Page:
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Certainly the former. In fact, didn't he say it was essentially "his turn" amongst the half dozen socialists that hadn't been gutted by Blair. Not sure about the latter, I think he'd probably quit if he thought he'd be replaced by someone on the left.

 

I hope it's the former but he's acting like it's the latter.

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So if there is no-one, then what?

There are quite a few. I think Lula Da Silva could do a job, but Cristina Kirchner may be the better option.

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Not true.

 

As for "seven and a half out of ten" are we expected to believe people would have voted Remain if he'd said "It's perfect in every way and I wouldn't change a single thing about it"? He told the truth; are we going to start castigating politicians for that now?

I don't know one Remain voter who was fully satisfied with the EU. So in that sense you could argue that he's fully representative. I fail to see how that is a bad thing.

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Not true.

 

As for "seven and a half out of ten" are we expected to believe people would have voted Remain if he'd said "It's perfect in every way and I wouldn't change a single thing about it"?  He told the truth; are we going to start castigating politicians for that now?

 

He didn't have to say it was perfect in every way he just had to show a bit of fight.

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You're obviously working your way through the thread AOT so I'll lay out why I think it's a waste of mine and your time debating it with you.

 

You're a true believer. Every bit as much so as people accuse SD of being during the Lib Dem coalition. I'm not going to change your mind and you're not going to admit anything is the fault of Corbyn in the slightest.

 

I'll be the first to admit he's been dealt a really shitty hand with the media pretty much ignoring him and his own MPs openly revolting against him. However, I think they are insurmountable obstacles for a politician of his limited ability unfortunately. If he stays on as leader and ends up winning an election then no one would be happier than me. I think I've got a better chance of rimming Shakira than that happening though.

 

Pretty much said all I've got to say at this stage so I'll just read the rest of the debate with interest.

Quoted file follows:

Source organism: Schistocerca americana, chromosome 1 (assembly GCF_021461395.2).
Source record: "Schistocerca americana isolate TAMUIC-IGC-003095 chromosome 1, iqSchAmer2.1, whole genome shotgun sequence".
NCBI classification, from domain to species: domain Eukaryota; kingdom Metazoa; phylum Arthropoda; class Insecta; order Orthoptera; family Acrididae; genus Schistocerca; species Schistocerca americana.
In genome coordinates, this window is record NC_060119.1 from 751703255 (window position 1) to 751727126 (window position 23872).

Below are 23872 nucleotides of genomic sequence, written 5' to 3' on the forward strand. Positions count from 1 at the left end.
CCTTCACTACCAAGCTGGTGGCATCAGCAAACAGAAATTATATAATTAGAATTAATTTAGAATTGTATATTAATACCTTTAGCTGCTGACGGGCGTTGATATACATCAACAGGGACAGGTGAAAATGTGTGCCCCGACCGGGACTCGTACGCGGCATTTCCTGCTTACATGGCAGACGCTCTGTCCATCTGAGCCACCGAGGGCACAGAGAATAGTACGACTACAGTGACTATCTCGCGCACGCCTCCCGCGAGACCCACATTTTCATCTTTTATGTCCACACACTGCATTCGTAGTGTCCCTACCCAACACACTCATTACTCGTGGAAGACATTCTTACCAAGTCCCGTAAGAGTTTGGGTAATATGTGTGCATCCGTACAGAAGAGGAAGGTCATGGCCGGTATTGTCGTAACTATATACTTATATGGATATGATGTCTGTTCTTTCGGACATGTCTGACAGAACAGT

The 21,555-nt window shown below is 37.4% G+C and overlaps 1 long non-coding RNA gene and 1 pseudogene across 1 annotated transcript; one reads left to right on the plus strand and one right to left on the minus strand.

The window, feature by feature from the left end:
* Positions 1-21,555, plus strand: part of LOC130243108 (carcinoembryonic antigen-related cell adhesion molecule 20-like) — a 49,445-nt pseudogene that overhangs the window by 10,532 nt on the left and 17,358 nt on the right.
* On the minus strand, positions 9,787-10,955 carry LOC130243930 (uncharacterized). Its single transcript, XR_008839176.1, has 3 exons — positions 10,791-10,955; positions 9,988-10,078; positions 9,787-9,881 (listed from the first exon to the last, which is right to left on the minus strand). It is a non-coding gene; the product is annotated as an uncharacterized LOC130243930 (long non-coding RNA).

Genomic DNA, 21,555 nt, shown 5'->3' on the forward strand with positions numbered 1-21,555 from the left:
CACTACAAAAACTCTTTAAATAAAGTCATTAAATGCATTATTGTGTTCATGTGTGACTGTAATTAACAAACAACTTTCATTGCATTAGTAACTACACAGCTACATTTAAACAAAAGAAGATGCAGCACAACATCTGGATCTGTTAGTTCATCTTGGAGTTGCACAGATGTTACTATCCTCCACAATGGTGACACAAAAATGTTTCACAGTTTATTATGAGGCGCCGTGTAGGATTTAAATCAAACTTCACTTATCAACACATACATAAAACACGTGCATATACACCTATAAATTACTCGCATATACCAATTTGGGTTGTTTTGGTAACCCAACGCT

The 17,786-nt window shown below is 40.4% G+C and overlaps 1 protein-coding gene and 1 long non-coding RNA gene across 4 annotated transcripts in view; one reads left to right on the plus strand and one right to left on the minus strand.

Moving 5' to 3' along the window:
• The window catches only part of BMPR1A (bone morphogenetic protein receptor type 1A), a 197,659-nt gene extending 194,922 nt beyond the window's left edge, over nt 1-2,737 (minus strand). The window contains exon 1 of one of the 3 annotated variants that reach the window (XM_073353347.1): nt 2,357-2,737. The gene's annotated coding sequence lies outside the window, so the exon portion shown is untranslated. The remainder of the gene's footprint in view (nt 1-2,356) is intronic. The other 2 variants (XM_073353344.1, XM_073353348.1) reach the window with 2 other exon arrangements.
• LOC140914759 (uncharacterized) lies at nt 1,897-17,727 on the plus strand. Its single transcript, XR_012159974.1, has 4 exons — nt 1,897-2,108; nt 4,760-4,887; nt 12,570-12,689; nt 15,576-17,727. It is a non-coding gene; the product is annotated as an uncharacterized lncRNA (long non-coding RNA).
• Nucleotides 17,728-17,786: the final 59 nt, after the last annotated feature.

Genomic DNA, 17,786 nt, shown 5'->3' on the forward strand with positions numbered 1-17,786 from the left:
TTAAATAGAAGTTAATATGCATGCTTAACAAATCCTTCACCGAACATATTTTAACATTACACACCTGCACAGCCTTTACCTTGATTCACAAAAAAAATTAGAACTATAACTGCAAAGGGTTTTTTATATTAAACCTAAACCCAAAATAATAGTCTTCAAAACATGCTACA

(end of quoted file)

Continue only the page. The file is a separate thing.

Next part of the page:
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How?

 

He's a politician, nobodies expecting him to turn water into wine but a couple of barn storming speeches would generally be enough to start to change peoples perceptions.

 

It's completely shallow but then politics at that level is all about perception (you only have to look at Ruth Davidson to see that)

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How?

 

By getting in people's faces in front of a camera saying 'I'm IN and here is why...' making it look like he had a passionate belief.

He said we was 'In' and he did explain why, but it has to be in people's faces... he's a party leader now, and that means PR, PR and more PR.

 

When Nigel Farage and Boris Johnson, and even Michael fucking Gove are milking the media ahead of the Labour party, you're in trouble. The Labour party is in trouble.

 

I loathe having to say 'you have to be a media darling / twat' - but you do.

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He's a politician, nobodies expecting him to turn water into wine but a couple of barn storming speeches would generally be enough to start to change peoples perceptions.

 

It's completely shallow but then politics at that level is all about perception (you only have to look at Ruth Davidson to see that)

We've already established that he doesn't have that. You can't expect something from someone who is incapable of delivering it.

 

Which brings us back to the question of who on the left can?

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By getting in people's faces in front of a camera saying 'I'm IN and here is why...' making it look like he had a passionate belief.

He said we was 'In' and he did explain why, but it has to be in people's faces... he's a party leader now, and that means PR, PR and more PR.

 

When Nigel Farage and Boris Johnson, and even Michael fucking Gove are milking the media ahead of the Labour party, you're in trouble. The Labour party is in trouble.

 

I loathe having to say 'you have to be a media darling / twat' - but you do.

See my response to Cardie.

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We've already established that he doesn't have that. 

 

The the answer to the original question is a resounding no.